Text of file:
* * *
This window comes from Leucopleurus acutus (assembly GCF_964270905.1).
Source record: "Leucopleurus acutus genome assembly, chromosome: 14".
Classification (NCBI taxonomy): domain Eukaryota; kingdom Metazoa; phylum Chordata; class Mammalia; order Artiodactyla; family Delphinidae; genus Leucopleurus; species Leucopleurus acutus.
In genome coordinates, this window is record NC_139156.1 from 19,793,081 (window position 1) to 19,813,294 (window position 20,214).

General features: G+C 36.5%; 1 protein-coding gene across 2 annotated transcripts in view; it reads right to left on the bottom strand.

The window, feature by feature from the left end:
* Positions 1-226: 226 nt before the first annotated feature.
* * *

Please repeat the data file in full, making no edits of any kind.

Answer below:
This window comes from Leucopleurus acutus (assembly GCF_964270905.1).
Source record: "Leucopleurus acutus genome assembly, chromosome: 14".
Classification (NCBI taxonomy): domain Eukaryota; kingdom Metazoa; phylum Chordata; class Mammalia; order Artiodactyla; family Delphinidae; genus Leucopleurus; species Leucopleurus acutus.
In genome coordinates, this window is record NC_139156.1 from 19,793,081 (window position 1) to 19,813,294 (window position 20,214).

General features: G+C 36.5%; 1 protein-coding gene across 2 annotated transcripts in view; it reads right to left on the bottom strand.

The window, feature by feature from the left end:
* Positions 1-226: 226 nt before the first annotated feature.